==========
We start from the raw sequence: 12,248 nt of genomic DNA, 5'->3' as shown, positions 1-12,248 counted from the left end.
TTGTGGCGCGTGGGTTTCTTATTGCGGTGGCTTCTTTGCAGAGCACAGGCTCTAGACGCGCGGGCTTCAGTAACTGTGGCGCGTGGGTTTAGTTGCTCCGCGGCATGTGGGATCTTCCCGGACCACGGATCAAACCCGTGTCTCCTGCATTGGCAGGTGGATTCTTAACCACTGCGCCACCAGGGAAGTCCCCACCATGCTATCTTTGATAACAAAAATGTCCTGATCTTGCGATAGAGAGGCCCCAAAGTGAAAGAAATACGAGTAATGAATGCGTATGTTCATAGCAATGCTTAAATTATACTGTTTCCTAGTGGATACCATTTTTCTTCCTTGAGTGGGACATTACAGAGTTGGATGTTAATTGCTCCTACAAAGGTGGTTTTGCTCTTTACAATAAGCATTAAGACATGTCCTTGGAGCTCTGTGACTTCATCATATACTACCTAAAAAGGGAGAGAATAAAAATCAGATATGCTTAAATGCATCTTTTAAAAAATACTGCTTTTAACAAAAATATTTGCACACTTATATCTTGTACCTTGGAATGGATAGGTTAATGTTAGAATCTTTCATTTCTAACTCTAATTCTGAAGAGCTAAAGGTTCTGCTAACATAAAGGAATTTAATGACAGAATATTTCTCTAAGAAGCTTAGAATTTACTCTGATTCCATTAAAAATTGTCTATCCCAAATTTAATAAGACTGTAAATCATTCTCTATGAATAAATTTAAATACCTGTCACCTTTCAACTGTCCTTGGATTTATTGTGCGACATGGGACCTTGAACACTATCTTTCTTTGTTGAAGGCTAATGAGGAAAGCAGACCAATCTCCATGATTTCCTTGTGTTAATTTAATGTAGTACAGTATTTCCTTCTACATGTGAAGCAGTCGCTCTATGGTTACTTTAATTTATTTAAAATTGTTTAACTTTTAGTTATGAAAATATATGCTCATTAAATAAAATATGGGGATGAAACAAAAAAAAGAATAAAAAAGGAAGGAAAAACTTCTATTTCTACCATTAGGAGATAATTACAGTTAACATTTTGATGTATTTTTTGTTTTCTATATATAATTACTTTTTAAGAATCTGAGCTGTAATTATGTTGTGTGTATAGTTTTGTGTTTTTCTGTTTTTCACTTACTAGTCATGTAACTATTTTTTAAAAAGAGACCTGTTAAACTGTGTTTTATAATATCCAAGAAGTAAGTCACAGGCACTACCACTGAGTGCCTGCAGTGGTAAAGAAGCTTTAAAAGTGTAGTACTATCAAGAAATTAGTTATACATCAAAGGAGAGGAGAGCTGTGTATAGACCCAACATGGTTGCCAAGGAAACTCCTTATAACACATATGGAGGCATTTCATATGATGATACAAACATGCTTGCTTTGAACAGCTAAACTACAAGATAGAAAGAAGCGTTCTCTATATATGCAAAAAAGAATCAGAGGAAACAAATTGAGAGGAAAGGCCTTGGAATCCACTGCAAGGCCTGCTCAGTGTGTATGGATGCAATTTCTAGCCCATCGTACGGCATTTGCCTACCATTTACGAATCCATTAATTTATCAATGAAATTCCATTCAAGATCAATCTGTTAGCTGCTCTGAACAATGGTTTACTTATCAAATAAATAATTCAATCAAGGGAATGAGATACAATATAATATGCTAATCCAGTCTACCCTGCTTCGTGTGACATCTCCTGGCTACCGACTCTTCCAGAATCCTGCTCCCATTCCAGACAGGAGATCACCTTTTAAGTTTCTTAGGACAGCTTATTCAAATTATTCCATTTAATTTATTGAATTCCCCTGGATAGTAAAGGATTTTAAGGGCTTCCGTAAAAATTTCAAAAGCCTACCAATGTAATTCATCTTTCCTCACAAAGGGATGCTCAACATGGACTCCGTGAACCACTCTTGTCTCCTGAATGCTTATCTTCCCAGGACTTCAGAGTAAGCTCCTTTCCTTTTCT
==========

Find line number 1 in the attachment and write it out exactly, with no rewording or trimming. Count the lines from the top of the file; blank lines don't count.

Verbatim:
We start from the raw sequence: 12,248 nt of genomic DNA, 5'->3' as shown, positions 1-12,248 counted from the left end.